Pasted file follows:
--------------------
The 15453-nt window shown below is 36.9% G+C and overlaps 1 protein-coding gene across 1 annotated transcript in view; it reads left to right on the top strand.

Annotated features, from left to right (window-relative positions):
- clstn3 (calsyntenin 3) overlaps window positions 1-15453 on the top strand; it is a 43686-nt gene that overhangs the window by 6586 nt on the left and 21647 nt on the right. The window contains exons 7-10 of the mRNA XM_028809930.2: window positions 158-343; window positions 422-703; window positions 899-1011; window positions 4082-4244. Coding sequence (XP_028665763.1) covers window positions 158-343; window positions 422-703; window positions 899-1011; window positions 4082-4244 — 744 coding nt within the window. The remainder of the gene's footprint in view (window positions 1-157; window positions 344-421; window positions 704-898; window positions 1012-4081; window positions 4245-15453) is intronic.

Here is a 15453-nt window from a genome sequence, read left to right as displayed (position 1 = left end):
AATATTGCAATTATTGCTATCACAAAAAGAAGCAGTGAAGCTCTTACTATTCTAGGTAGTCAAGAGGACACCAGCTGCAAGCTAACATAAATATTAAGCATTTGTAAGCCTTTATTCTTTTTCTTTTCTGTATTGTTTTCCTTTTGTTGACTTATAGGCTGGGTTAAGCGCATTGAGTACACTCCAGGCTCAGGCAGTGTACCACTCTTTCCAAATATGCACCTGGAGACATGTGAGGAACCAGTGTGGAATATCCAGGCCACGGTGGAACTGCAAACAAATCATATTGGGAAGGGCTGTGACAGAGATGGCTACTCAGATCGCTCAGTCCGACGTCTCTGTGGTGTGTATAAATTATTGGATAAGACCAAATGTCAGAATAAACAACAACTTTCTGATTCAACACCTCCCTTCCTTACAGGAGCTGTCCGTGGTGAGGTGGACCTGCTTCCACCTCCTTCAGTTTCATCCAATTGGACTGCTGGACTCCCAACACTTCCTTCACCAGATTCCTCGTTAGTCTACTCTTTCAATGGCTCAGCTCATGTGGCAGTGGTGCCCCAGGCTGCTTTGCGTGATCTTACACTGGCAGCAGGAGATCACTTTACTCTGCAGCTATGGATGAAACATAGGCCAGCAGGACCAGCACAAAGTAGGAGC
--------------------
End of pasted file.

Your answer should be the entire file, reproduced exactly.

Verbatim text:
The 15453-nt window shown below is 36.9% G+C and overlaps 1 protein-coding gene across 1 annotated transcript in view; it reads left to right on the top strand.

Annotated features, from left to right (window-relative positions):
- clstn3 (calsyntenin 3) overlaps window positions 1-15453 on the top strand; it is a 43686-nt gene that overhangs the window by 6586 nt on the left and 21647 nt on the right. The window contains exons 7-10 of the mRNA XM_028809930.2: window positions 158-343; window positions 422-703; window positions 899-1011; window positions 4082-4244. Coding sequence (XP_028665763.1) covers window positions 158-343; window positions 422-703; window positions 899-1011; window positions 4082-4244 — 744 coding nt within the window. The remainder of the gene's footprint in view (window positions 1-157; window positions 344-421; window positions 704-898; window positions 1012-4081; window positions 4245-15453) is intronic.

Here is a 15453-nt window from a genome sequence, read left to right as displayed (position 1 = left end):
AATATTGCAATTATTGCTATCACAAAAAGAAGCAGTGAAGCTCTTACTATTCTAGGTAGTCAAGAGGACACCAGCTGCAAGCTAACATAAATATTAAGCATTTGTAAGCCTTTATTCTTTTTCTTTTCTGTATTGTTTTCCTTTTGTTGACTTATAGGCTGGGTTAAGCGCATTGAGTACACTCCAGGCTCAGGCAGTGTACCACTCTTTCCAAATATGCACCTGGAGACATGTGAGGAACCAGTGTGGAATATCCAGGCCACGGTGGAACTGCAAACAAATCATATTGGGAAGGGCTGTGACAGAGATGGCTACTCAGATCGCTCAGTCCGACGTCTCTGTGGTGTGTATAAATTATTGGATAAGACCAAATGTCAGAATAAACAACAACTTTCTGATTCAACACCTCCCTTCCTTACAGGAGCTGTCCGTGGTGAGGTGGACCTGCTTCCACCTCCTTCAGTTTCATCCAATTGGACTGCTGGACTCCCAACACTTCCTTCACCAGATTCCTCGTTAGTCTACTCTTTCAATGGCTCAGCTCATGTGGCAGTGGTGCCCCAGGCTGCTTTGCGTGATCTTACACTGGCAGCAGGAGATCACTTTACTCTGCAGCTATGGATGAAACATAGGCCAGCAGGACCAGCACAAAGTAGGAGC